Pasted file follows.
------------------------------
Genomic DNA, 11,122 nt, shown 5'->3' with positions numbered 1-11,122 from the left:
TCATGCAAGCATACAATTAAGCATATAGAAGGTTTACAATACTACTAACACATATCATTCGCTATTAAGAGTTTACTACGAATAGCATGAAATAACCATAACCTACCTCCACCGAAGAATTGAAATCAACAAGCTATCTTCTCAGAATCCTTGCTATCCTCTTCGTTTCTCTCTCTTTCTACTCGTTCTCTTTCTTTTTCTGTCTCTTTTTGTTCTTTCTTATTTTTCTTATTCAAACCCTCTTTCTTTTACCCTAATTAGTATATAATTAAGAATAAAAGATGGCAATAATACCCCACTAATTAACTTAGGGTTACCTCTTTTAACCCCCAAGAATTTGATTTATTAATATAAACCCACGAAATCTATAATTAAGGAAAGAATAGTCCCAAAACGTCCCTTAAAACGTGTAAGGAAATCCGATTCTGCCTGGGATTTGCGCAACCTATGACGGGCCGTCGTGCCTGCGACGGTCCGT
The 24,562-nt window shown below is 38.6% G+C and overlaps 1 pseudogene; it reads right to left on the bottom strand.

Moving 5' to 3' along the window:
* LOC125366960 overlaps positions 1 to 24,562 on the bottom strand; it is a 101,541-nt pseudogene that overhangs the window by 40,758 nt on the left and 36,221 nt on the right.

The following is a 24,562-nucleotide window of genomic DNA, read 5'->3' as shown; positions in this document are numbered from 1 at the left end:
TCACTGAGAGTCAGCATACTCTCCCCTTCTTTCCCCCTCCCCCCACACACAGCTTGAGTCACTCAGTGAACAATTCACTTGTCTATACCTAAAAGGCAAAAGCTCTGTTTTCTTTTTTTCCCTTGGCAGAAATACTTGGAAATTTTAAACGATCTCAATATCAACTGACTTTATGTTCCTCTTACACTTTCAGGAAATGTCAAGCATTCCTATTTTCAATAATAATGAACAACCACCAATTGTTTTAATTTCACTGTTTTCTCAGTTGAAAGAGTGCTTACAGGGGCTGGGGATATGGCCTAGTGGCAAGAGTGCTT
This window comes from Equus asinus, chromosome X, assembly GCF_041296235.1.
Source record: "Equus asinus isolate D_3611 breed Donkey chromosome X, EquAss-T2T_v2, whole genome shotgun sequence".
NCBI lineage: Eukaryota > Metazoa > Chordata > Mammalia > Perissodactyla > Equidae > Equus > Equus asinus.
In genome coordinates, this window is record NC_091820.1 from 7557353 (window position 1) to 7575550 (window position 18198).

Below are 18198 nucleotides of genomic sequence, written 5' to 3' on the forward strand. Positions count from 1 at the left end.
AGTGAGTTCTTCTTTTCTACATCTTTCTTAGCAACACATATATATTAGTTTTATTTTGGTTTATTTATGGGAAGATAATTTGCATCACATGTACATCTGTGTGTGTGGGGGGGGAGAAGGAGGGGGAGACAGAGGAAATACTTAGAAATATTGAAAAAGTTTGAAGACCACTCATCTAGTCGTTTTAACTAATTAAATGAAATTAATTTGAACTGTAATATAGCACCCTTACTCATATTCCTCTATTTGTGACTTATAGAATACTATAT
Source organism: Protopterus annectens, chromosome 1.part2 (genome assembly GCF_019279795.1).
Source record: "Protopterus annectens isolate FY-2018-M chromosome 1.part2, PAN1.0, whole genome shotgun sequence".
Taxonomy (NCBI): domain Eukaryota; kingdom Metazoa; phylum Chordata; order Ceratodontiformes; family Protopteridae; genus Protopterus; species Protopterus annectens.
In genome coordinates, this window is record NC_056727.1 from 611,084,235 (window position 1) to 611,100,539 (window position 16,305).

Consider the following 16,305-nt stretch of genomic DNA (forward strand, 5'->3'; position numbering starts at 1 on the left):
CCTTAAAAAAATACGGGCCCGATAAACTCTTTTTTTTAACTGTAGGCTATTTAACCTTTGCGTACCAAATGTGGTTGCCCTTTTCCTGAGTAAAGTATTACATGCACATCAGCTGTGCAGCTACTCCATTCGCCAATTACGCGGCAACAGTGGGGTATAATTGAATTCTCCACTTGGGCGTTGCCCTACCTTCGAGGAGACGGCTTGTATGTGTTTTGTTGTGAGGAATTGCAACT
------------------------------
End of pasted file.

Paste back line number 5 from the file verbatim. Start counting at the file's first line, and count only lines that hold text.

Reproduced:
* LOC125366960 overlaps positions 1 to 24,562 on the bottom strand; it is a 101,541-nt pseudogene that overhangs the window by 40,758 nt on the left and 36,221 nt on the right.